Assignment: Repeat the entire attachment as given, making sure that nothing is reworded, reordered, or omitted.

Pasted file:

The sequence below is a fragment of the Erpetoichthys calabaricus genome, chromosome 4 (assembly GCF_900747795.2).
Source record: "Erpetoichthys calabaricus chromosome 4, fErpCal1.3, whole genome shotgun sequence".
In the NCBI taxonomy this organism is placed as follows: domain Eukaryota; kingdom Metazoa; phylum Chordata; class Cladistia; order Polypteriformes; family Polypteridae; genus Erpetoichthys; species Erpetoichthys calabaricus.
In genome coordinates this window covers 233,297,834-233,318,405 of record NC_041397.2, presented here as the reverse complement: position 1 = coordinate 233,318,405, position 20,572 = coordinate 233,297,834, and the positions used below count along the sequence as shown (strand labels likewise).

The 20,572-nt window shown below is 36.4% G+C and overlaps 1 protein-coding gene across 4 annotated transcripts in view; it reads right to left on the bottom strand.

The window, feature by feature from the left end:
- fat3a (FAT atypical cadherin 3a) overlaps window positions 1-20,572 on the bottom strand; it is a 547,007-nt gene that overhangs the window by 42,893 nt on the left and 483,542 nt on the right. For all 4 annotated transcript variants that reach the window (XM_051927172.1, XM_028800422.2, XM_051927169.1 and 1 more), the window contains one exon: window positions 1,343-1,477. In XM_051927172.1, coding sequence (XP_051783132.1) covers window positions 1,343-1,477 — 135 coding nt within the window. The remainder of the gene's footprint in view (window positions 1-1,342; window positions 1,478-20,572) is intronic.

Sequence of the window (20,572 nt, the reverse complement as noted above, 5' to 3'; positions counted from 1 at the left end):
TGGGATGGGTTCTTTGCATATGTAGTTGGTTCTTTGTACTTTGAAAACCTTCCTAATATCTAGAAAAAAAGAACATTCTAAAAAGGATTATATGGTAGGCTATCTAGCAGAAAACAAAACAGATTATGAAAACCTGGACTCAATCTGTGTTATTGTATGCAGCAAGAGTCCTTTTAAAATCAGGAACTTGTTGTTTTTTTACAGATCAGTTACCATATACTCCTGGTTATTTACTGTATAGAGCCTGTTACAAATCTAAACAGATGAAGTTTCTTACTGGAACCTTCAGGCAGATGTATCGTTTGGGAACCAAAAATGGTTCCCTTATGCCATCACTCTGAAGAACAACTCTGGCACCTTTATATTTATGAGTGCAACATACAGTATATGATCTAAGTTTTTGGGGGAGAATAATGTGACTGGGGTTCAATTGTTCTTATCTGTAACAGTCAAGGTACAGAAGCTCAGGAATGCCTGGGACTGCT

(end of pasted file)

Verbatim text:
The sequence below is a fragment of the Erpetoichthys calabaricus genome, chromosome 4 (assembly GCF_900747795.2).
Source record: "Erpetoichthys calabaricus chromosome 4, fErpCal1.3, whole genome shotgun sequence".
In the NCBI taxonomy this organism is placed as follows: domain Eukaryota; kingdom Metazoa; phylum Chordata; class Cladistia; order Polypteriformes; family Polypteridae; genus Erpetoichthys; species Erpetoichthys calabaricus.
In genome coordinates this window covers 233,297,834-233,318,405 of record NC_041397.2, presented here as the reverse complement: position 1 = coordinate 233,318,405, position 20,572 = coordinate 233,297,834, and the positions used below count along the sequence as shown (strand labels likewise).

The 20,572-nt window shown below is 36.4% G+C and overlaps 1 protein-coding gene across 4 annotated transcripts in view; it reads right to left on the bottom strand.

The window, feature by feature from the left end:
- fat3a (FAT atypical cadherin 3a) overlaps window positions 1-20,572 on the bottom strand; it is a 547,007-nt gene that overhangs the window by 42,893 nt on the left and 483,542 nt on the right. For all 4 annotated transcript variants that reach the window (XM_051927172.1, XM_028800422.2, XM_051927169.1 and 1 more), the window contains one exon: window positions 1,343-1,477. In XM_051927172.1, coding sequence (XP_051783132.1) covers window positions 1,343-1,477 — 135 coding nt within the window. The remainder of the gene's footprint in view (window positions 1-1,342; window positions 1,478-20,572) is intronic.

Sequence of the window (20,572 nt, the reverse complement as noted above, 5' to 3'; positions counted from 1 at the left end):
TGGGATGGGTTCTTTGCATATGTAGTTGGTTCTTTGTACTTTGAAAACCTTCCTAATATCTAGAAAAAAAGAACATTCTAAAAAGGATTATATGGTAGGCTATCTAGCAGAAAACAAAACAGATTATGAAAACCTGGACTCAATCTGTGTTATTGTATGCAGCAAGAGTCCTTTTAAAATCAGGAACTTGTTGTTTTTTTACAGATCAGTTACCATATACTCCTGGTTATTTACTGTATAGAGCCTGTTACAAATCTAAACAGATGAAGTTTCTTACTGGAACCTTCAGGCAGATGTATCGTTTGGGAACCAAAAATGGTTCCCTTATGCCATCACTCTGAAGAACAACTCTGGCACCTTTATATTTATGAGTGCAACATACAGTATATGATCTAAGTTTTTGGGGGAGAATAATGTGACTGGGGTTCAATTGTTCTTATCTGTAACAGTCAAGGTACAGAAGCTCAGGAATGCCTGGGACTGCT